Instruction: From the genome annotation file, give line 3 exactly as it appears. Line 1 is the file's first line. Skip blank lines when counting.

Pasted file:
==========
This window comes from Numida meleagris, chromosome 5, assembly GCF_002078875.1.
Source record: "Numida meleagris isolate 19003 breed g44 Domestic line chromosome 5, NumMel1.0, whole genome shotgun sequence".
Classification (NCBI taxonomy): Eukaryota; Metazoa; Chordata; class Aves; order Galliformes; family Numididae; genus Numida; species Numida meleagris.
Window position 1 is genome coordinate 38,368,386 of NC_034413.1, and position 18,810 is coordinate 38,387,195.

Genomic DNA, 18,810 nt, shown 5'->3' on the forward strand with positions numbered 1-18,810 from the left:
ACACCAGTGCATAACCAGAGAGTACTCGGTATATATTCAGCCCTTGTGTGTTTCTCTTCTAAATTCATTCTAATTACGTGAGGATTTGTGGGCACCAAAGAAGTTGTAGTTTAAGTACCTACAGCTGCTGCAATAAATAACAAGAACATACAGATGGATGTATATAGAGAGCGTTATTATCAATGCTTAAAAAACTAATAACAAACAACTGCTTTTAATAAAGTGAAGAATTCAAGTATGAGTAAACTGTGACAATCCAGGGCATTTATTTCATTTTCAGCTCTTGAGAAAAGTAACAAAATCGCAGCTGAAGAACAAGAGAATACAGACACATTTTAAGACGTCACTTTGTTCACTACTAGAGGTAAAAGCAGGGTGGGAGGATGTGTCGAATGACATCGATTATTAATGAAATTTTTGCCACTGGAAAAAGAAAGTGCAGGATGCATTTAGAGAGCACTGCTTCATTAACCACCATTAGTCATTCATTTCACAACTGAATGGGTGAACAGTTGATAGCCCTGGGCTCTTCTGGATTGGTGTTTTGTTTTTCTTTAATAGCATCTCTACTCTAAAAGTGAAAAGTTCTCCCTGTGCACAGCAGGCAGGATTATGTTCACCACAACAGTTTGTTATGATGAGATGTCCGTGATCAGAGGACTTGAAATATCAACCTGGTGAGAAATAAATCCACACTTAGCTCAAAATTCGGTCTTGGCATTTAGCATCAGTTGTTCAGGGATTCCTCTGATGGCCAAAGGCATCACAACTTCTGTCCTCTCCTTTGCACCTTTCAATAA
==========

Classification (NCBI taxonomy): Eukaryota; Metazoa; Chordata; class Aves; order Galliformes; family Numididae; genus Numida; species Numida meleagris.